Accessibility and alt Attributes

By  on  

The alt attribute is important for a number of reasons:  it describes an image for screen readers used by those without sight or poor sight, it describes the image to bots, and it provides an indicator of what should have loaded if the image fails to load at all.  But what about the case where the image doesn't have much value to be read, because it has accompanying positioned text offscreen?

Don't omit the the alt attribute -- the screen read will read out the image's src attribute.  Gross.  Instead include the alt attribute with an empty value:

<img src="/path/to/image.png" alt="" />

No image alt or src text is read and you're golden!

Recent Features

  • By
    Regular Expressions for the Rest of Us

    Sooner or later you'll run across a regular expression. With their cryptic syntax, confusing documentation and massive learning curve, most developers settle for copying and pasting them from StackOverflow and hoping they work. But what if you could decode regular expressions and harness their power? In...

  • By
    How to Create a Twitter Card

    One of my favorite social APIs was the Open Graph API adopted by Facebook.  Adding just a few META tags to each page allowed links to my article to be styled and presented the way I wanted them to, giving me a bit of control...

Incredible Demos

  • By
    MooTools Zebra Tables Plugin

    Tabular data can oftentimes be boring, but it doesn't need to look that way! With a small MooTools class, I can make tabular data extremely easy to read by implementing "zebra" tables -- tables with alternating row background colors. The CSS The above CSS is extremely basic.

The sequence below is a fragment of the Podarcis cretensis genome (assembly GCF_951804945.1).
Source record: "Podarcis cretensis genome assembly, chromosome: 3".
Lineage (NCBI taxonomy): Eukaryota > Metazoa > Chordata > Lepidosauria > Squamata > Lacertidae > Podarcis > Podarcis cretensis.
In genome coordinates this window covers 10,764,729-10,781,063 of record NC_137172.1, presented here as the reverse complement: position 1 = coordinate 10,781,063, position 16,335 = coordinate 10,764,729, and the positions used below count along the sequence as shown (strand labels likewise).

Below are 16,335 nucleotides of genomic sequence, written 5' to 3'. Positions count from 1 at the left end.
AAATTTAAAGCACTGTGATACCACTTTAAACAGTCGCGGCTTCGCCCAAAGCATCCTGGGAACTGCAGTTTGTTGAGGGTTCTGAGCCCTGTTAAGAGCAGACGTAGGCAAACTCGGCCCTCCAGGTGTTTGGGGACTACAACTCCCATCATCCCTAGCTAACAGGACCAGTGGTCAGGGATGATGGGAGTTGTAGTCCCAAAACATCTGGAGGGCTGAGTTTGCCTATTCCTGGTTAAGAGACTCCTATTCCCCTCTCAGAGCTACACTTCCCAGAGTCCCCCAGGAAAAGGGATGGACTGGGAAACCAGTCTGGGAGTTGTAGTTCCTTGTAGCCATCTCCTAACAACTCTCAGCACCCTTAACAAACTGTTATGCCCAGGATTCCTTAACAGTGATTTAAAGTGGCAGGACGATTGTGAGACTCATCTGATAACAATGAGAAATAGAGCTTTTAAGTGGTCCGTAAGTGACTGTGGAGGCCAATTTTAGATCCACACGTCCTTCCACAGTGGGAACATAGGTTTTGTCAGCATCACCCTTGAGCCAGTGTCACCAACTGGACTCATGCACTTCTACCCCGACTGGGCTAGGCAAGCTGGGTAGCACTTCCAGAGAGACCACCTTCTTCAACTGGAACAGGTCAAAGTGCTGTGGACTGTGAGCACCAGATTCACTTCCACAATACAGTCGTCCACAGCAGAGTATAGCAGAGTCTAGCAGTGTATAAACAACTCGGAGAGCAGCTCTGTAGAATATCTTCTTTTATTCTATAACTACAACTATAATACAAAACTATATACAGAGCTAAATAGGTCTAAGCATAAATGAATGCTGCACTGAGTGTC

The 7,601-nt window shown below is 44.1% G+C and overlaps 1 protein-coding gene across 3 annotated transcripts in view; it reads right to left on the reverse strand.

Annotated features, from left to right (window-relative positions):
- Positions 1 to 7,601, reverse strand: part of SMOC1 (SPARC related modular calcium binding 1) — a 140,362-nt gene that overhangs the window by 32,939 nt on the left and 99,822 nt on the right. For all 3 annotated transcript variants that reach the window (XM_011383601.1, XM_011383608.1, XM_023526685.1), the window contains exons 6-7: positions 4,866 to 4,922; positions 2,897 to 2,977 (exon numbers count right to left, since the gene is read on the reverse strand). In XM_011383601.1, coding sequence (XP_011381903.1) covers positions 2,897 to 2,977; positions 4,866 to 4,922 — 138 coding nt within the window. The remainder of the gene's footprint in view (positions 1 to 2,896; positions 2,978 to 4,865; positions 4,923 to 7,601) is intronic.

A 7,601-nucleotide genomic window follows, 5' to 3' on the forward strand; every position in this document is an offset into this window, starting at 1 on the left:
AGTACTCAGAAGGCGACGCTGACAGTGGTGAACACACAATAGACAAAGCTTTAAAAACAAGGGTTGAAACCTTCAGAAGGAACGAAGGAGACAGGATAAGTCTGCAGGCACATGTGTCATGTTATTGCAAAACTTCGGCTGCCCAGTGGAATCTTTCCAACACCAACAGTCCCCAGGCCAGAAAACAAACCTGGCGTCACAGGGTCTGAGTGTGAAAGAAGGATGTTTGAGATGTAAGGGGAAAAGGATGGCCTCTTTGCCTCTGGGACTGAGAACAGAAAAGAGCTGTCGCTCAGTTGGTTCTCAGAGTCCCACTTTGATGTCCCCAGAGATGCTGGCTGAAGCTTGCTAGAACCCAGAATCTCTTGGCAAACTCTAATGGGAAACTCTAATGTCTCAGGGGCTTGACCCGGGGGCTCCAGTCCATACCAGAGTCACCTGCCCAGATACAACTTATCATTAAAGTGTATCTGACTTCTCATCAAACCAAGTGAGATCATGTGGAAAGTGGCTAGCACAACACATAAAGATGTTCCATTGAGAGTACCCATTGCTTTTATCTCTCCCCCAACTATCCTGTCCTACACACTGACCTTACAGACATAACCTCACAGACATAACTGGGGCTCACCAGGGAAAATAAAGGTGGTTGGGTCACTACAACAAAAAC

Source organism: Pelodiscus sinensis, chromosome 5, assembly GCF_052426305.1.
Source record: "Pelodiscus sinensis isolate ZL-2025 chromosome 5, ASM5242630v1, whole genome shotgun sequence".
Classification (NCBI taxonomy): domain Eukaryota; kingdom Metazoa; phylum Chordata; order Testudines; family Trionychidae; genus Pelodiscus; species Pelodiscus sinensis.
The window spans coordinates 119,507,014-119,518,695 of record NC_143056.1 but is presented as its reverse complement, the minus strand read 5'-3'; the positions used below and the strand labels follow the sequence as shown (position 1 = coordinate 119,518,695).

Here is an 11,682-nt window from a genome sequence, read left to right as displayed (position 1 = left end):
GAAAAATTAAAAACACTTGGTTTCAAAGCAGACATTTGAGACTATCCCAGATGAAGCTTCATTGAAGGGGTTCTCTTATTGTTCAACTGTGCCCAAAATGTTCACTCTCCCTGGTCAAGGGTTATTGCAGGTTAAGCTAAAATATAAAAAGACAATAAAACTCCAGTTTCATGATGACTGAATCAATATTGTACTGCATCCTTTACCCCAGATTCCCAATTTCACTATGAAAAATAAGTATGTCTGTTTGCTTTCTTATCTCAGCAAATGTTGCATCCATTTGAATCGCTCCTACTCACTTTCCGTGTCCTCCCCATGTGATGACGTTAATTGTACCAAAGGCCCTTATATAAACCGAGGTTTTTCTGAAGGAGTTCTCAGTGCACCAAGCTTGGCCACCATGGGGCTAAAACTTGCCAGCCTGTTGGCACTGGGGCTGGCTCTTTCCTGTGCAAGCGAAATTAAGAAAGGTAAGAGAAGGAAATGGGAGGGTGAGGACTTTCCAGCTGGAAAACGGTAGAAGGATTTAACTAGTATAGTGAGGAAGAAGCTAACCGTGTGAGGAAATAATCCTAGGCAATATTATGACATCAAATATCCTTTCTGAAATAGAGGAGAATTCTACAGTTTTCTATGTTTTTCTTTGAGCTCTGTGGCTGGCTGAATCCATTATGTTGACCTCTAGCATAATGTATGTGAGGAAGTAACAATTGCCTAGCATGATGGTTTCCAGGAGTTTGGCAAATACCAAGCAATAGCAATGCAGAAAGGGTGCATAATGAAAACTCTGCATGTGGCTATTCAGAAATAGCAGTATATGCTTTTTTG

• By
    Unicode CSS Classes

    CSS class name structure and consistency is really important; some developers camelcase classnames, others use dashes, and others use underscores.  One thing I've learned when toying around by HTML and CSS class names is that you can actually use unicode symbols and icons as classnames.

Discussion

  1. Really good! I added a sniping code to my editor to remember the alt attribute. Other attributes very important are the following:

    meta charset='uft-8' (html5) or http-equiv="Content-Type" content="text/html; charset=UTF-8" (html4)

    I’m from Brazil and these tags are really important for softwares that reads screens.

  2. Definitely in agreement with this. When I studied Software Engineering at university we had a module on human-computer interaction and part of it included making your website accessible to those with poor vision.

    Now I always try to have a high contrast between the color of the text and background color being used, and like you mention I always use the alt tags to, for example to prevent spam I put the email address on my sites contact pages in an image and then put the email address in the alt tag as well such as “my name at my domain dot com” so that if anyone is using a screen reader that clearly states what the email address is. I do the same with logos too, put something like “my website dot com logo” for the same reason.

    If the images are of a product or something I try to get some keywords in there, and since doing this I get a few hits from Google image search sometimes, so that can help a bit with SEO and stuff.

    Anyhow thanks for publishing this, I think too many people forget about how important it is.

Wrap your code in <pre class="{language}"></pre> tags, link to a GitHub gist, JSFiddle fiddle, or CodePen pen to embed!